risk management

Ransomware is one of the most popular types of attacks hackers use to fulfill their goals. It is pretty lucrative and works well for those involved in financial cybercrimes. Businesses across the globe suffer from ransomware, with the average payment being more than $178,000 in the first quarter of 2020. Organizations are always on the lookout for external cybersecurity and risk management service providers to help them improve their IT security outlook.

 

However, some continue to underestimate the consequences of ransomware and other cyberattacks and aren’t willing to spend money on improving their cybersecurity outlook. If you’ve been a victim of ransomware, you’d have to decide whether to pay the money or not. Companies can be retargeted to squeeze out more money from them.

 

Companies are also hesitant in reporting such attacks to the relevant organization. However, you should hesitate and report the attack immediately. Let’s look at some of the best practices to report ransomware attacks.

Reporting to FBI

Paying the ransom to attackers is ultimately your decision. However, it is essential to keep the FBI in the loop. If you’ve been a victim of ransomware, then you should provide law enforcement agencies with as much detail as possible. You can file a complaint to the Internet Crime Complaint Center as it helps them track ransomware incidents within the country and globally. The information can be valuable when prosecuting attackers.

 

Alternatively, you can also contact your nearest FBI field office, where they will listen to your concerns and act accordingly. Officers will typically require the following information:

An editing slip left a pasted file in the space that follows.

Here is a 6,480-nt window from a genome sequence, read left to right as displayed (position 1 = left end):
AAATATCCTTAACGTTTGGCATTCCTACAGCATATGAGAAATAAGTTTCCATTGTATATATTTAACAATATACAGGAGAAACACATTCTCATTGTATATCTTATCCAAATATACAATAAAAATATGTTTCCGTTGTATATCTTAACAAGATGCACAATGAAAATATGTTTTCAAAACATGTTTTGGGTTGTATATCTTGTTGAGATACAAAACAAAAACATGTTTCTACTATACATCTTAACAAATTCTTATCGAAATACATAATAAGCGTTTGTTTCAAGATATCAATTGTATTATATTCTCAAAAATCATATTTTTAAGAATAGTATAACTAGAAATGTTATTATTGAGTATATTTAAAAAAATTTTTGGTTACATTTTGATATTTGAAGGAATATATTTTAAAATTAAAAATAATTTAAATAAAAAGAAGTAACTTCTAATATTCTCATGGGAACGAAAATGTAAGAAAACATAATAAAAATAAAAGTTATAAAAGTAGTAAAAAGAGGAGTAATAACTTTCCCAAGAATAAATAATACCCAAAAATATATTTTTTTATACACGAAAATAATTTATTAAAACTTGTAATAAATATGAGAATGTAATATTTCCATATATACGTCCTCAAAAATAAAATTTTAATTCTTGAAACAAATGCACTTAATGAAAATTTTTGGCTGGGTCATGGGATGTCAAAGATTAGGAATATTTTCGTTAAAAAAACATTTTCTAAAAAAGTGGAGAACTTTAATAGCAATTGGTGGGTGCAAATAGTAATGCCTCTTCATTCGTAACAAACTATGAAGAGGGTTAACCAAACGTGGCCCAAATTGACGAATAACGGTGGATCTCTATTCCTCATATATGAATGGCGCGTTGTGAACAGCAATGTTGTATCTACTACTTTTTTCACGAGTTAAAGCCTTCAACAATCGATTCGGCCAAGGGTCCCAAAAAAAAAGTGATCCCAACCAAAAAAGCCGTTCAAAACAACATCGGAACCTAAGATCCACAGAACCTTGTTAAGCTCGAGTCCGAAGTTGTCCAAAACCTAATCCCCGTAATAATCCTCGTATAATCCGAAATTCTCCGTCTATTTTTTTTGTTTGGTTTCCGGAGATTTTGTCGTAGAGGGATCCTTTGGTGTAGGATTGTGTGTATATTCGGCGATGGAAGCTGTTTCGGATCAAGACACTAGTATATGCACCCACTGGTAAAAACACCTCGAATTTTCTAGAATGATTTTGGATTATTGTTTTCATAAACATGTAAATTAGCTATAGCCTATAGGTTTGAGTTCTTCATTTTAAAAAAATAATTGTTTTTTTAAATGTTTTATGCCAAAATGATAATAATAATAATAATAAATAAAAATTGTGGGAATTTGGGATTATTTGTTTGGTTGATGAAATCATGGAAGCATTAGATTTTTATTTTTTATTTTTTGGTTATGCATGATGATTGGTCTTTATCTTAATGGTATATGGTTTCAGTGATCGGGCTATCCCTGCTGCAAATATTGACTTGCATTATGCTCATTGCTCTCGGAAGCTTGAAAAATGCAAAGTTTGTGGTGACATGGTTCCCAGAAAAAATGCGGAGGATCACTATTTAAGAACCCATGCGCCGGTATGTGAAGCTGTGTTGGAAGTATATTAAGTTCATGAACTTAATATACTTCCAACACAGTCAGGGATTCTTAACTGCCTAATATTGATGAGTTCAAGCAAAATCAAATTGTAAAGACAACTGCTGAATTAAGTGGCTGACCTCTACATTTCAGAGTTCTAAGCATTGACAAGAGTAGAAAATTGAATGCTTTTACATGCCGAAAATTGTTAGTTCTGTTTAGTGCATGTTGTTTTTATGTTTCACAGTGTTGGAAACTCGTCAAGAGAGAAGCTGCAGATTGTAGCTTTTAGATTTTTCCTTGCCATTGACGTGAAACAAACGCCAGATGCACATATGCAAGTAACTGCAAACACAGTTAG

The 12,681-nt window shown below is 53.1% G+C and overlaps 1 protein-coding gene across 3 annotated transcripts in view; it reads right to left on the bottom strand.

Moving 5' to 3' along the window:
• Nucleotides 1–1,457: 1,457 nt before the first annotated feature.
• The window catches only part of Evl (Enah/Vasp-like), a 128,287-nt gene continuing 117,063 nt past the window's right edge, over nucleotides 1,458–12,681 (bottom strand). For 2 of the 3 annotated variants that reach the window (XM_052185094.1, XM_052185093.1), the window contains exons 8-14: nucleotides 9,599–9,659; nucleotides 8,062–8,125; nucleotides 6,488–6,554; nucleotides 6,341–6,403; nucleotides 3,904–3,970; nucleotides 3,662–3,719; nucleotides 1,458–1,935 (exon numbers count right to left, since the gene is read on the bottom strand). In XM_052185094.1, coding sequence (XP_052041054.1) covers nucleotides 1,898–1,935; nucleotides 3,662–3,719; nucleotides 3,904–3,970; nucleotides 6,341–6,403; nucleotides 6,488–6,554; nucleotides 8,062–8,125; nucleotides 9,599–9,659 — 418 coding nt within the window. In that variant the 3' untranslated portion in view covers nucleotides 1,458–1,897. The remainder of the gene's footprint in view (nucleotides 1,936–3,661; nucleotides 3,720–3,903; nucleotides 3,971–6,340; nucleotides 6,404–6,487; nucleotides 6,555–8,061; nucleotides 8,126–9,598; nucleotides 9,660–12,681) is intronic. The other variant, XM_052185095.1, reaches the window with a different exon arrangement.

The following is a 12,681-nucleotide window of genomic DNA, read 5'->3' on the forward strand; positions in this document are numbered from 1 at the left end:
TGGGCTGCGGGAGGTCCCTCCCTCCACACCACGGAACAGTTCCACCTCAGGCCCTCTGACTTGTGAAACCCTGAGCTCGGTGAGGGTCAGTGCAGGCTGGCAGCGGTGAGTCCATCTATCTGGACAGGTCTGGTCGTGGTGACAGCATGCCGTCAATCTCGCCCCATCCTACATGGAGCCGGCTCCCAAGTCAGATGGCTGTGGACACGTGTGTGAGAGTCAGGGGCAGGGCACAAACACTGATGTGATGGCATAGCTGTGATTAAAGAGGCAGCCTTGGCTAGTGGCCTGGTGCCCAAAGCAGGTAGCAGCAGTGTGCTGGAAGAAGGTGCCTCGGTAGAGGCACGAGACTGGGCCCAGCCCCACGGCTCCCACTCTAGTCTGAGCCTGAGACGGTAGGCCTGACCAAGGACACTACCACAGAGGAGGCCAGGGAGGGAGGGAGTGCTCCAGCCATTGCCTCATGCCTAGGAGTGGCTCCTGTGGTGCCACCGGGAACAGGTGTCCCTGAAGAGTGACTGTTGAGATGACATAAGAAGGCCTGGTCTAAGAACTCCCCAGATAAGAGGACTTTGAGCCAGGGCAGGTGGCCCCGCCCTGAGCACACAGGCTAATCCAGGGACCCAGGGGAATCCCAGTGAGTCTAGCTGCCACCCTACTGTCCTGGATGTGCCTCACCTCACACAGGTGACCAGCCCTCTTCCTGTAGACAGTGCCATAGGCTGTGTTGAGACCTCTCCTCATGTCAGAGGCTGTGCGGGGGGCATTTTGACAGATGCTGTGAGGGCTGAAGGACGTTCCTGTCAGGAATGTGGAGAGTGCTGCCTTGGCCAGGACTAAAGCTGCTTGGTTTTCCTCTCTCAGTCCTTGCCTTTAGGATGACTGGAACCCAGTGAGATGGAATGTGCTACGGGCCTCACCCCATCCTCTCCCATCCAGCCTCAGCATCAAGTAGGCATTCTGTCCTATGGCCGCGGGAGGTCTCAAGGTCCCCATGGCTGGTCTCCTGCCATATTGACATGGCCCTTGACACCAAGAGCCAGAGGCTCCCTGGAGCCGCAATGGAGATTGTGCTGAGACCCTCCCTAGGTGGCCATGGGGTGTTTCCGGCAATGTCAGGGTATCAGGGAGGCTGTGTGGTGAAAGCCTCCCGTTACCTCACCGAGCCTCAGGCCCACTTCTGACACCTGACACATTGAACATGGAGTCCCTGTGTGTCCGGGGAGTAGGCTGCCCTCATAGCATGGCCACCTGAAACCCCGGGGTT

• Date of the attack.
  • How the attack occurred.
  • The ransom was demanded from the company.
  • Any amount paid yet.
  • The ransomware variant.
  • Comprehensive details about your company.
  • The impact statements
  • Losses due to the ransomware attack.

Reporting to CISA

Like the FBI, you are better off reporting the ransomware attack to the CISA. They have more specific reporting requirements and will ask the following questions:

  • The level of impact on the company’s functions.
  • The type of information targeted by the attackers.
  • The resources and time needed to recover from the incident.
  • Where did the activity take place initially?
  • The number of users, systems, and records affected.
  • Point of contact for further follow-up.

 

Apart from the information mentioned above, you also need to provide CISA with details about the attack vector the efforts undertaken to avoid such attacks in the future. The National Cybersecurity and Communications assigns a severity score on the attack based on the information provided. The score helps CISA to objectively review the attack and determine whether the attack compromised national security or not.

cybersecurity and risk management consultants.

Next Steps

Reporting ransomware attacks is the first step in creating a comprehensive security plan to avoid future attacks. Once you have reported a ransomware attack and taken steps to recover from it, you need to improve your current IT infrastructure so that it can withstand such attacks.

 

If you don’t have the necessary in-house expertise to handle such tasks, it is always good to consult an IT cybersecurity consultant to help you devise a robust plan and improve your current infrastructure. If you’re on the lookout for expert cybersecurity consulting services, then check out 3i International.

 

We are a leading IT support managed service provider that is helping businesses in various sectors to improve their security infrastructure. We can also help you with cloud infrastructure management, proactive IT support, and more.

 

Visit our website for more information. Alternatively, get in touch with us today to get started.